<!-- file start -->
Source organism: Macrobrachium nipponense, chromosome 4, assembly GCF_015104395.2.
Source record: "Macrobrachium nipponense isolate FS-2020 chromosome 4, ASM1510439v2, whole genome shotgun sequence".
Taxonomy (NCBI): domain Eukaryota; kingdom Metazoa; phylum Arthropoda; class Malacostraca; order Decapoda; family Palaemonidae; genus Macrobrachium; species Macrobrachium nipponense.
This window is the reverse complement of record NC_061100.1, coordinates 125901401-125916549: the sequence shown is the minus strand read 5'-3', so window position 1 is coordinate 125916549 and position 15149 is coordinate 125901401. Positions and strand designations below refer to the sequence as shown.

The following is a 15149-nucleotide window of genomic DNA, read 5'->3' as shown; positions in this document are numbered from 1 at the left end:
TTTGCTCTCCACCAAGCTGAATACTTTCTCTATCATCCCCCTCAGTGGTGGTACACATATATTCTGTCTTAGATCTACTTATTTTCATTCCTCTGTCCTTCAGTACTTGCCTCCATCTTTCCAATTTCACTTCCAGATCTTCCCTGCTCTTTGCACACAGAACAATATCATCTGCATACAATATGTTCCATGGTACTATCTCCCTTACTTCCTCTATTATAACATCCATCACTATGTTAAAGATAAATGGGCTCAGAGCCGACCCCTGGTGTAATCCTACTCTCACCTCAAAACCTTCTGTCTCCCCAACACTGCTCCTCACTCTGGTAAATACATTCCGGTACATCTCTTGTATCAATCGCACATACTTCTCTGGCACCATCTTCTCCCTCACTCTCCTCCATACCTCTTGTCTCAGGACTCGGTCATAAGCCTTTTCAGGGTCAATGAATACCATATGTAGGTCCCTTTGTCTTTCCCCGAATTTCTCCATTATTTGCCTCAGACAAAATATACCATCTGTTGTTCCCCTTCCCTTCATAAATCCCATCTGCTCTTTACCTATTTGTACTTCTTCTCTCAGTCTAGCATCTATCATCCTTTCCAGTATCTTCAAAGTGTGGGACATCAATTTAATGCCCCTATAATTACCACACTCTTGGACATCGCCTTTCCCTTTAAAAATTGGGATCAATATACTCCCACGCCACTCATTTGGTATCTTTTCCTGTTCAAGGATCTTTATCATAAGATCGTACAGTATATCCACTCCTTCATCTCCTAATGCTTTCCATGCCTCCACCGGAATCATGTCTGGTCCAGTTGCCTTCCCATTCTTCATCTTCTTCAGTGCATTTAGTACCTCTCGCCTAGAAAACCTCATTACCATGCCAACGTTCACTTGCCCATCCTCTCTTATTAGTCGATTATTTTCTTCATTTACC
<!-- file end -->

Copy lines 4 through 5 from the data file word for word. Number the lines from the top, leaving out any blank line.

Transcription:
This window is the reverse complement of record NC_061100.1, coordinates 125901401-125916549: the sequence shown is the minus strand read 5'-3', so window position 1 is coordinate 125916549 and position 15149 is coordinate 125901401. Positions and strand designations below refer to the sequence as shown.

The following is a 15149-nucleotide window of genomic DNA, read 5'->3' as shown; positions in this document are numbered from 1 at the left end: